Monday, March 13, 2017

"Aging In Place Choices Anyone Can Make"

As aging in place professionals we love working with people who are ready to make their homes serviceable for themselves for the long-term. We like it even better when they have a nice budget for us to work with to help them.

But we don't have to limit ourselves to just those who are the most ready to step up and ask for our help or those with the most money to spend on a project. In fact, many of those people truly needing a makeover may never call upon us or spend any real money on a project. That doesn't mean they count any less toward our overall mission of making an impact on people desiring to remain safely in their homes as they age.

It does mean that there are going to be people in our markets that will be under-served because they don't make a point of calling to our attention work that needs to be done or they have limited resources with which to accomplish any changes that be warranted or necessary.

While we may not profit directly from helping those on low budgets or without a great desire to improve their homes, we still can be advocates for aging in place renovations, accessibility, visitability, and safety - for everyone, and especially low income seniors. As such, possibly some of our influence will filter down to those who need it but might otherwise be resistant to accepting it or financially incapable.

To this end, there are many choices someone can make for their own homes that really don't involve us except as a catalyst for urging those changes. There are plenty of people who need our help, but there aren't enough of us to serve all who require some help. Therefore, let people begin to accomplish some minor changes that they can do themselves.

The biggest element of change that people can make - and the one that will be the most obvious to them - is the area of safety. Let them begin by changing out every lightbulb in their home with an LED one. It doesn't have to be done all at one time if cost is a factor, but the price of bulbs has dropped dramatically in just the past 3 years.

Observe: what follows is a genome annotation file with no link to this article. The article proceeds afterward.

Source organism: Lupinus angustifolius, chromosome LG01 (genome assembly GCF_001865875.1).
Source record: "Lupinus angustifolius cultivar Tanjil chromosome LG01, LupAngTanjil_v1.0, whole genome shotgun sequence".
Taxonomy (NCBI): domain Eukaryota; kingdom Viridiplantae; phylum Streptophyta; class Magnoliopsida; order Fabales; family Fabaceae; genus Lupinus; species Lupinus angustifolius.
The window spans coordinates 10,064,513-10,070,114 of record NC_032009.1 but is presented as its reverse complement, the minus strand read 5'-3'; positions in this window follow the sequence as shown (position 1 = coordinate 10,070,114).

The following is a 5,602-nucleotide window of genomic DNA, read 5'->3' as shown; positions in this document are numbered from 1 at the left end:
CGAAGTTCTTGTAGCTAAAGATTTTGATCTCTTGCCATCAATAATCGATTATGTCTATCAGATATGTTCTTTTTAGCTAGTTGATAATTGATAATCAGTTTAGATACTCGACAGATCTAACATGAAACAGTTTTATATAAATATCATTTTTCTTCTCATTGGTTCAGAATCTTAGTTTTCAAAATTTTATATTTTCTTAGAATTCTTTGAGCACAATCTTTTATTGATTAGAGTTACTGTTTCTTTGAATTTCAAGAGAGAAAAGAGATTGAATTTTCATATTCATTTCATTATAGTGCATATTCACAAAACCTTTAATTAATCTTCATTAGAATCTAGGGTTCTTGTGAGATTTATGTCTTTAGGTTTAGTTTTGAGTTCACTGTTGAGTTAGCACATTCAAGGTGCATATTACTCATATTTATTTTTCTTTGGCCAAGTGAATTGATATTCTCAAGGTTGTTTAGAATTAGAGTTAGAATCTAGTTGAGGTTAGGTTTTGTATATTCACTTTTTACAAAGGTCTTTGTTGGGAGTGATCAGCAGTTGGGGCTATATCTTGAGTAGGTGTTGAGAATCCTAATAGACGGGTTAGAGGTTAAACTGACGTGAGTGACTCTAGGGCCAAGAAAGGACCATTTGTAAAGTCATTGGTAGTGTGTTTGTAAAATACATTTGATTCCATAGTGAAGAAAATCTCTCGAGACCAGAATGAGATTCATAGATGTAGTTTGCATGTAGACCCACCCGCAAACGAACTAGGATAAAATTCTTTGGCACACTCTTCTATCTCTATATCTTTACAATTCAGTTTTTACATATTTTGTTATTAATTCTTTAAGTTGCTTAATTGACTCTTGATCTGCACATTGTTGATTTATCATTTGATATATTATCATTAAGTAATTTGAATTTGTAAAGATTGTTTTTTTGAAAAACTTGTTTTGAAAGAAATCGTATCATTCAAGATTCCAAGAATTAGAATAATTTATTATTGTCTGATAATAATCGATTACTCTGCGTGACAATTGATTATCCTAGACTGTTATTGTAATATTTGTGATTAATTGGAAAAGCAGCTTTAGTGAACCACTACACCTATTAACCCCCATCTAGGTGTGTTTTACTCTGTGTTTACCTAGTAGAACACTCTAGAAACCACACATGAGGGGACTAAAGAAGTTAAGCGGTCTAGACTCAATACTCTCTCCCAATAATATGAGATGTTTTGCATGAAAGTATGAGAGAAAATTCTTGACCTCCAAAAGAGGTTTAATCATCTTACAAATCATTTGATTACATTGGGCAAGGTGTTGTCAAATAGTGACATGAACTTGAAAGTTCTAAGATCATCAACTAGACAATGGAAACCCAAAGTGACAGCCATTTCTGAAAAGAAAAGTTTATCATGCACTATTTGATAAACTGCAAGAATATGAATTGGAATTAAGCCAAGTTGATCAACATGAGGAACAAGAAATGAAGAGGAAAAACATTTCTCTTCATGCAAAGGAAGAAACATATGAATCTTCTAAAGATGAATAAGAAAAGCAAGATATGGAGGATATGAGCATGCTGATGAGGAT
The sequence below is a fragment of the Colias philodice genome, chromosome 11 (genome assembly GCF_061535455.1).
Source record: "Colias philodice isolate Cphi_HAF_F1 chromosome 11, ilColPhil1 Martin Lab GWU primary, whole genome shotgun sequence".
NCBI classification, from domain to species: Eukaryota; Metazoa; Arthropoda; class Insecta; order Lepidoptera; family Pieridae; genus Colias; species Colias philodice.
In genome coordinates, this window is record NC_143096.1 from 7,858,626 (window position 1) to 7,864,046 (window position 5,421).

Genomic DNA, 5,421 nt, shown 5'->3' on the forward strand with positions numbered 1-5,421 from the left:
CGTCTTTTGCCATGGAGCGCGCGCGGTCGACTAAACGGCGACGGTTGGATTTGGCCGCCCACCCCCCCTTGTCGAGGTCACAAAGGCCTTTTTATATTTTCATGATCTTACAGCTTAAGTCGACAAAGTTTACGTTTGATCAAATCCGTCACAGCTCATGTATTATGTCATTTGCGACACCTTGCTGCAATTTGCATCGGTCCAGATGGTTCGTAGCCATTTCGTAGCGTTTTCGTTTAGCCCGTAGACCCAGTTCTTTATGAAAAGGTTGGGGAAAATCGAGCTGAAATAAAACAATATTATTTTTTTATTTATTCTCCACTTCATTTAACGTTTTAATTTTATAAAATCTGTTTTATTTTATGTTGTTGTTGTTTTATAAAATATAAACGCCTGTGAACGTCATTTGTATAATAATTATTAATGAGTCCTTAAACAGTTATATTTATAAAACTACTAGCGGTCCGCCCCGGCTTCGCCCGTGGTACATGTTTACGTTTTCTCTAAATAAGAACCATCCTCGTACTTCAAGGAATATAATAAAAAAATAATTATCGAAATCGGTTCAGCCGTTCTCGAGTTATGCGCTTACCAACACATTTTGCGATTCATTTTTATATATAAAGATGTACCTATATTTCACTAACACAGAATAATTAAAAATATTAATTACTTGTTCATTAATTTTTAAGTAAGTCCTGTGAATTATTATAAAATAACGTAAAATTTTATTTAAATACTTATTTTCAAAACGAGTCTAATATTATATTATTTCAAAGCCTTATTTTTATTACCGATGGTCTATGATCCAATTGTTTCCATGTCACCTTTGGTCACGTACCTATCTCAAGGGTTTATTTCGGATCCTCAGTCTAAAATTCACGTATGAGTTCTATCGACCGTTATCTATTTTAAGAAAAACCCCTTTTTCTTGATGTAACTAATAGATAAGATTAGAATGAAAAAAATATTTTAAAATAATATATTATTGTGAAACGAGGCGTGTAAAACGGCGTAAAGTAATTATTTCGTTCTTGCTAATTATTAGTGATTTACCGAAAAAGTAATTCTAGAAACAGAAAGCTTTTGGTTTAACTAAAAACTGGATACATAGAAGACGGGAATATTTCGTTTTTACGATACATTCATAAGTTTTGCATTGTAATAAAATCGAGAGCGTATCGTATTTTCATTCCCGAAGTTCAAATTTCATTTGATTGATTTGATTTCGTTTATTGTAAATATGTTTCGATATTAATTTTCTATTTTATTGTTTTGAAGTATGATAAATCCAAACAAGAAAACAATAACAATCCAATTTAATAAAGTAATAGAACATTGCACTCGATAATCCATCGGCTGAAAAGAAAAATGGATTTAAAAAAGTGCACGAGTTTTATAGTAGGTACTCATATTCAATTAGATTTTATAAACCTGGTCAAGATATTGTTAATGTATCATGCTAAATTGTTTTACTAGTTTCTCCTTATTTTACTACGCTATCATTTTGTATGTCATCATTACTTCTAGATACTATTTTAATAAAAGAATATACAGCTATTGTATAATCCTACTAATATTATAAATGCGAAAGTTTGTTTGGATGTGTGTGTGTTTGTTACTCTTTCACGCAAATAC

In addition to saving money by operating more efficient lights, the home will have more uniform lighting. They also can afford to have more lights and to have them one more often to provide greater safety through better illumination.

Flooring is another area. Loose throw rugs should go. There is no safe way to have them in the home - runners also. While they are decorative, they invite many trips and slips. As people use walkers and canes, or walk with increasing difficulty, loose rugs that aren't stable under foot become a serious safety concern. The same can be said for worn, stretched, high pile, or loose carpeting. 

Swapping out the round door knobs for lever handles will make a huge improvement. These may have to be spaced out over time due to the expense of them, but it is doable over a few months. Rocker light switches is a similar type of improvement, but there is electricity involved in this so more care is required to accomplish it. 

None of these simple fixes takes away from the more comprehensive treatments we offer, and we can't get to every home that can benefit from these simple changes anyway. Let's let the consumer partner with us to do what they can, and then we can do the larger tasks. 

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Steve HoffackerCAPS, CEAC, SHSS, is a licensed Certified Aging-In-Place Specialist-instructor and best-selling author of universal design books. To learn about this and other programs for aging-in-place or universal design, visit stevehoffacker.com or call 561-685-5555. Also check out the "Aging & Accessibility" groups on Facebook and LinkedIn.